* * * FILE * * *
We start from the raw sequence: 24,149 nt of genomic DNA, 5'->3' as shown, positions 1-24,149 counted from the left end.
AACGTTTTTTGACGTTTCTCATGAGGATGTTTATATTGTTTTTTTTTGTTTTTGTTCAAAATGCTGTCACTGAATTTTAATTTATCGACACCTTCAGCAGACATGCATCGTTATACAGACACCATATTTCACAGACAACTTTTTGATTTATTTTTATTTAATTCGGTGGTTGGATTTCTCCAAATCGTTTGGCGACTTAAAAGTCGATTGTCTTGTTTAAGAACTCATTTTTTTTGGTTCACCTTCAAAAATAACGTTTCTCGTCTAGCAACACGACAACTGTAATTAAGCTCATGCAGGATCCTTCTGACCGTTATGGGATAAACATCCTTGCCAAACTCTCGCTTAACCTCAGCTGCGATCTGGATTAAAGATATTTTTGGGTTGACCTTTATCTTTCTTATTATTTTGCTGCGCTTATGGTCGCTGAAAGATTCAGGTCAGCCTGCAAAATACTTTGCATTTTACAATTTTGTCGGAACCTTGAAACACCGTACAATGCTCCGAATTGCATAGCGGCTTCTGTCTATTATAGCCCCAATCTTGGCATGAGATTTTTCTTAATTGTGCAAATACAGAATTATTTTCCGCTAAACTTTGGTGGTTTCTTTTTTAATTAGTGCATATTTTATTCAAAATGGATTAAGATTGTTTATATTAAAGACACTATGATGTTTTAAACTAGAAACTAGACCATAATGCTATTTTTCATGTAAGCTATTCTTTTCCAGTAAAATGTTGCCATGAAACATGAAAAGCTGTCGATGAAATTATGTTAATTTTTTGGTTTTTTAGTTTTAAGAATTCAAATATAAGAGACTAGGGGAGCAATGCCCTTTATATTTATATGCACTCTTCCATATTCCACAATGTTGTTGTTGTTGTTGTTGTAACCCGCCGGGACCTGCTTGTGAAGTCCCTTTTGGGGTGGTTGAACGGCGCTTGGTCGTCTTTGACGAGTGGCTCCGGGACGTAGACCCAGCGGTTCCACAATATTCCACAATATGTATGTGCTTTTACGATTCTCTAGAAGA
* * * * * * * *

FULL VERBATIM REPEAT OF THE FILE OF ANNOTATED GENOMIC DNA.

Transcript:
We start from the raw sequence: 24,149 nt of genomic DNA, 5'->3' as shown, positions 1-24,149 counted from the left end.
AACGTTTTTTGACGTTTCTCATGAGGATGTTTATATTGTTTTTTTTTGTTTTTGTTCAAAATGCTGTCACTGAATTTTAATTTATCGACACCTTCAGCAGACATGCATCGTTATACAGACACCATATTTCACAGACAACTTTTTGATTTATTTTTATTTAATTCGGTGGTTGGATTTCTCCAAATCGTTTGGCGACTTAAAAGTCGATTGTCTTGTTTAAGAACTCATTTTTTTTGGTTCACCTTCAAAAATAACGTTTCTCGTCTAGCAACACGACAACTGTAATTAAGCTCATGCAGGATCCTTCTGACCGTTATGGGATAAACATCCTTGCCAAACTCTCGCTTAACCTCAGCTGCGATCTGGATTAAAGATATTTTTGGGTTGACCTTTATCTTTCTTATTATTTTGCTGCGCTTATGGTCGCTGAAAGATTCAGGTCAGCCTGCAAAATACTTTGCATTTTACAATTTTGTCGGAACCTTGAAACACCGTACAATGCTCCGAATTGCATAGCGGCTTCTGTCTATTATAGCCCCAATCTTGGCATGAGATTTTTCTTAATTGTGCAAATACAGAATTATTTTCCGCTAAACTTTGGTGGTTTCTTTTTTAATTAGTGCATATTTTATTCAAAATGGATTAAGATTGTTTATATTAAAGACACTATGATGTTTTAAACTAGAAACTAGACCATAATGCTATTTTTCATGTAAGCTATTCTTTTCCAGTAAAATGTTGCCATGAAACATGAAAAGCTGTCGATGAAATTATGTTAATTTTTTGGTTTTTTAGTTTTAAGAATTCAAATATAAGAGACTAGGGGAGCAATGCCCTTTATATTTATATGCACTCTTCCATATTCCACAATGTTGTTGTTGTTGTTGTTGTAACCCGCCGGGACCTGCTTGTGAAGTCCCTTTTGGGGTGGTTGAACGGCGCTTGGTCGTCTTTGACGAGTGGCTCCGGGACGTAGACCCAGCGGTTCCACAATATTCCACAATATGTATGTGCTTTTACGATTCTCTAGAAGA